In what is the first lawsuit of this kind that I have heard of to go to trial, a Florida federal court has ruled in favor of a blind man who has filed nearly 70 lawsuits alleging that various companies’ websites violate the Americans with Disabilities Act.
On June 12, Judge Robert Scola, of the Southern District of Florida, decided that Winn-Dixie’s website is heavily integrated with the company’s physical store locations, making it subject to the ADA. His decision will require the company to update its site.
Plaintiff Juan Carlos Gil won't receive damages but the company will have to rebuild its website to comply with the court's order. The company has set aside $250,000 to update the site, though testimony during the trial indicated it will not cost nearly that much. During the trial experts estimated it would cost less than $37,000 for the company to update its site
The court ordered the company to comply with the Web Content Accessibility Guidelines (WCAG) 2.0 Level AA drafted by accessibility experts. Experts consider this to be the de facto standard for website accessibility.
Gil can’t see the screen of his computer but uses JAWS or other screen reader software that tells him the details of the site he is visiting. When he hits the tab and shift buttons, it tells him what he needs to type. He uses the Winn-Dixie site to buy groceries and prescription drugs. He wants to use the websites to find coupons and refill prescriptions.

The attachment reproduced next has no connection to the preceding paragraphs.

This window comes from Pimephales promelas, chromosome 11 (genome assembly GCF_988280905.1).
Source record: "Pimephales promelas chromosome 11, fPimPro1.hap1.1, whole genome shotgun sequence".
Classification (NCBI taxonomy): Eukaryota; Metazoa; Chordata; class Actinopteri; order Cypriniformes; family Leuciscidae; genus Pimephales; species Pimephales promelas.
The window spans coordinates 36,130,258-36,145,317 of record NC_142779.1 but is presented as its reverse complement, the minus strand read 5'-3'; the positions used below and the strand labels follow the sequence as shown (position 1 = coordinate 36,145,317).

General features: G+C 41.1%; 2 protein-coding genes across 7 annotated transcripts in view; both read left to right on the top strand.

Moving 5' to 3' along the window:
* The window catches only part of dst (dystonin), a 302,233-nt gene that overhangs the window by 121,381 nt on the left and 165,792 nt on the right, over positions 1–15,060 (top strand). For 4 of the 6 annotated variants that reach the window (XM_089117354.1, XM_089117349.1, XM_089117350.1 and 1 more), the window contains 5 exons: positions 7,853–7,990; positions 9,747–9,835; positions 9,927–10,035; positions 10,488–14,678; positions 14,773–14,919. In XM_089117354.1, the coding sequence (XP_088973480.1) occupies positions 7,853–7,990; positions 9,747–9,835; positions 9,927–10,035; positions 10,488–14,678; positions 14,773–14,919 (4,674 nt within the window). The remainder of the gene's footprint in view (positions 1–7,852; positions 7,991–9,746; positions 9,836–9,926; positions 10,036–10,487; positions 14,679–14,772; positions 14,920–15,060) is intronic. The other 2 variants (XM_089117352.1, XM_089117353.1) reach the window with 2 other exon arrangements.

One of the main questions the court had to decide was whether the website is a “place of public accommodation” under the ADA. The court ruled that because the site is “heavily integrated” with Winn-Dixie’s stores, it is.
The Court wrote:
“Although Winn-Dixie argues that Gil has not been denied access to Winn-Dixie’s physical store locations as a result of the inaccessibility of the website, the ADA does not merely require physical access to a place of public accommodation. Rather, the ADA requires that disabled individuals be provided ‘full and equal enjoyment of the goods, services, facilities, privileges, advantages, or accommodations of any place of public accommodation.’”
This case indicates that companies which have a website that is a large portion of a customer's experience (think Amazon, Wal-Mart, etc.) will need to make sure their websites are accessible for those who are blind or risk a lawsuit similar to this one.